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Senior, Jadyn Mardy, Longs to Stand “Shoulder to Shoulder” With Her Class

Inspired by the closing speech of the 2020 Rose Ceremony made by Senior Class Co-Advisor, Deirdre Somers, Jadyn Mardy penned a poignant and honest poem about her experience as a student and teenager during a global pandemic. “Shoulder to Shoulder” touches on her isolation and desire to push and test the boundaries of social distancing, to feel once again close to those she loves but who are not in her immediate family. Her poetry, a glimpse into the teenage experience of simply existing in these times, reminds us of this generation’s resilience, adaptability, and hopefulness.

 

Jadyn explained what specifically about Mrs. Somers’ speech sparked her inspiration for her poem, “I was expecting a wish involving building character, or the hope and strength to change the world. However, her one wish for the senior class was for us to have the end of year Rose Ceremony in the gymnasium surrounded by the whole school. She wanted us to stand shoulder to shoulder. This seemed like such a small thing to ask, however under present circumstances, it seemed far from possible.”

Inspired by her favorite poet from my childhood, Dr. Seuss, and later, Emily Dickenson, Jadyn began writing poetry in 7th grade and officially took on the title of ‘poet’ in 10th grade. Most recently, she has been enjoying the work of Sarah Kay, specifically her poem “If I Should Have A Daughter.”

When asked how she feels about beginning  her Senior year in such uncertain times, Jadyn said she feels nostalgic and mystified about this school year. “I miss being in a classroom, physically close to people, and walking down the hall between classes. However, I am mystified about what the future may hold and that our community, faculty, and students alike are still so strong and serving as an inspiration during these trying times.”

Jadyn has published her poetry with the Young Writers Project website for over a year now and received a wonderful comment on this poem from a fellow writer. “[They] talked about enfolding nostalgia with the present situation. It’s so amazing to know people take the time to leave their thoughts on my work.”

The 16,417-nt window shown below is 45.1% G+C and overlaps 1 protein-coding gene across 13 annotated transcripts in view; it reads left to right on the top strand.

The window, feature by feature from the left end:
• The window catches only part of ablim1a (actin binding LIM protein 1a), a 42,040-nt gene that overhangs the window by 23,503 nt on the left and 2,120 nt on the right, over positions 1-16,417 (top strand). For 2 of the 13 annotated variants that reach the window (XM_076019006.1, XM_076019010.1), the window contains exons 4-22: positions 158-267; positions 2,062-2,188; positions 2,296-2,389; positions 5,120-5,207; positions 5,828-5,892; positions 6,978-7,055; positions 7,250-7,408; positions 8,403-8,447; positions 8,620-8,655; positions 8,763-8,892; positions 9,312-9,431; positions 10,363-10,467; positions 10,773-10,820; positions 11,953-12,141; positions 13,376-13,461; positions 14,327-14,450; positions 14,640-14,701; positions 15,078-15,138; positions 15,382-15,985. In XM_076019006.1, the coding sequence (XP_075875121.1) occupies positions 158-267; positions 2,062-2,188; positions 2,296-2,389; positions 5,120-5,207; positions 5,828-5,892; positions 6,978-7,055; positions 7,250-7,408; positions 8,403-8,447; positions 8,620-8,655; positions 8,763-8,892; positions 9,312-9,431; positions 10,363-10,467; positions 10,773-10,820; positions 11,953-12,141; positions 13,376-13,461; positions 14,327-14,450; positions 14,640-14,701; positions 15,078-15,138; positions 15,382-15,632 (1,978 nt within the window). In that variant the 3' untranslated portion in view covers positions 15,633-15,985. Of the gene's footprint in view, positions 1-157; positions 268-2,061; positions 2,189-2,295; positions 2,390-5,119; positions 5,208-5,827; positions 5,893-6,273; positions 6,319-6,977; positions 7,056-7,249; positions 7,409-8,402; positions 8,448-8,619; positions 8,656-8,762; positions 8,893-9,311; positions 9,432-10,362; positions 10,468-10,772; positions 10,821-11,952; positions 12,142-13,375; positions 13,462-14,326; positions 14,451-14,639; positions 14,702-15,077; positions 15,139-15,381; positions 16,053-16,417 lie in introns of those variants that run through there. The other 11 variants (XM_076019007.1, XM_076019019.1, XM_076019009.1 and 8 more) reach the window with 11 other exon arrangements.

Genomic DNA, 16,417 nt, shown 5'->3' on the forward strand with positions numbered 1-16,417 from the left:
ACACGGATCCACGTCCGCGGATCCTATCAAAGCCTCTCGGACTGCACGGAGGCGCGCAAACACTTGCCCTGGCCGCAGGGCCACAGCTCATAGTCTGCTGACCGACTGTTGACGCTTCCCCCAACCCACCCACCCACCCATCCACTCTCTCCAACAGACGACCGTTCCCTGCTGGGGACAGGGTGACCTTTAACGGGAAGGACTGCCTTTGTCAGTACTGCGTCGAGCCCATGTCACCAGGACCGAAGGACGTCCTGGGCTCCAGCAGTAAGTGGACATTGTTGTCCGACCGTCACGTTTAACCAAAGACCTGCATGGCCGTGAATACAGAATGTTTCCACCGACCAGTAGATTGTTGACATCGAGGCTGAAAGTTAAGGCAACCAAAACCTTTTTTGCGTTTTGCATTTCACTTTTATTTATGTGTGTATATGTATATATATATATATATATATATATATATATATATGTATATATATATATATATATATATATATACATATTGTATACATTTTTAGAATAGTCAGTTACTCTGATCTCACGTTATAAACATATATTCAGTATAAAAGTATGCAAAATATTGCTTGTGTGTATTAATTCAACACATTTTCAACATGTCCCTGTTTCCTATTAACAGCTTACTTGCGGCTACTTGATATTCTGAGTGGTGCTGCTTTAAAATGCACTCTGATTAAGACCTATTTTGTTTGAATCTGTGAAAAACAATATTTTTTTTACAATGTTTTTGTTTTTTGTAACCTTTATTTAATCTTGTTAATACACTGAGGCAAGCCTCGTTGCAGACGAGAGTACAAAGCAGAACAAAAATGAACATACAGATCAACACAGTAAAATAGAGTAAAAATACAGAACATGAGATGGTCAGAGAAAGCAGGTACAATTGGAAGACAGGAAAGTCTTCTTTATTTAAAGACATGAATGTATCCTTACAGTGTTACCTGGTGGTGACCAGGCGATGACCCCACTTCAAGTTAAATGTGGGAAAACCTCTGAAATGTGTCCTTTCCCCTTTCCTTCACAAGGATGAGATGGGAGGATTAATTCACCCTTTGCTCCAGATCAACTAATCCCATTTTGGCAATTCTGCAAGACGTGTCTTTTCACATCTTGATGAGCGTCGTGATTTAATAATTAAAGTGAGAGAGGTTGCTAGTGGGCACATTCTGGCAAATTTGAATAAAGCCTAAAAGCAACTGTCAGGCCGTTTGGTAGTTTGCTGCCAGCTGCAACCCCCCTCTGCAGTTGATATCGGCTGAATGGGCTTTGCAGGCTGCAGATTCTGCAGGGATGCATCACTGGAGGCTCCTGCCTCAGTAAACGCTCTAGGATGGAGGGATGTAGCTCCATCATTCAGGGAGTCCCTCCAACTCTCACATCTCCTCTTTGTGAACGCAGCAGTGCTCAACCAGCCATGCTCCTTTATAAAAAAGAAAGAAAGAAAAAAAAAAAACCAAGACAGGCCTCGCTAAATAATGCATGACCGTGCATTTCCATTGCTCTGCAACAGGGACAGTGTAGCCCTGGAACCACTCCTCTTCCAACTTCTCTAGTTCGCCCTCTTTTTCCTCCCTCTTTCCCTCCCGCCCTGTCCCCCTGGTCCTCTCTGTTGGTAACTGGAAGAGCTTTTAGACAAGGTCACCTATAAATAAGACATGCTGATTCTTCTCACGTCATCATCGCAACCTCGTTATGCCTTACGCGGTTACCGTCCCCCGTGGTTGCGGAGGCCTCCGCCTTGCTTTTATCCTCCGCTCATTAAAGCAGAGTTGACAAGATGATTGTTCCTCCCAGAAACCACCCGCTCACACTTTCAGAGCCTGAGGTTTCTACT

SHOULDER TO SHOULDER

I saw you today,
standing there.
No, farther back, six feet away.
You looked nice.
Your flowing dress, your blue suit.
I waved hello.
Wide, slowly, so you could see it from your distance.
You need glasses. You keep squinting.
And we had a conversation.
You and me.
Speaking. In a three dimensional space.
I saw the shadows on your face,
the curves of your cheeks,
your voice not cutting in and out from the internet,
only the wind carrying away the last bit.
What was the last part?
And we laughed, you and I,
in this three dimensional space,
the one I forgot existed for awhile,
at whatever struck us funny at that moment.
You got taller.
You got shorter.
Hey!
…Glad to see you nimrod.
Glad to see you too, bean pole.
It’s not like I could create this moment with a screen,
this wonderful speck of time
in pictures and pixels.
I’ve tried and failed. It’s not the same.
This space is something better, a bit.
Apart.
But closer apart. Together.
I’d love for you to be closer though.
Shall we go four feet apart?
Daring.
Treacherous.
Not yet. You said. We have a ways to go.
It’s true.
It sucks.
But right now my wish is for this moment,
in this three dimensional space,
with your glowing unpixilated face,
six feet away from my heart,
a measurement I sadly estimate well. Happy it’s not nine.
My dream?
The ultimate vision?
To stand shoulder
to shoulder
once again.

To read more of Jadyn’s poetry, visit:  https://youngwritersproject.org/node/36400

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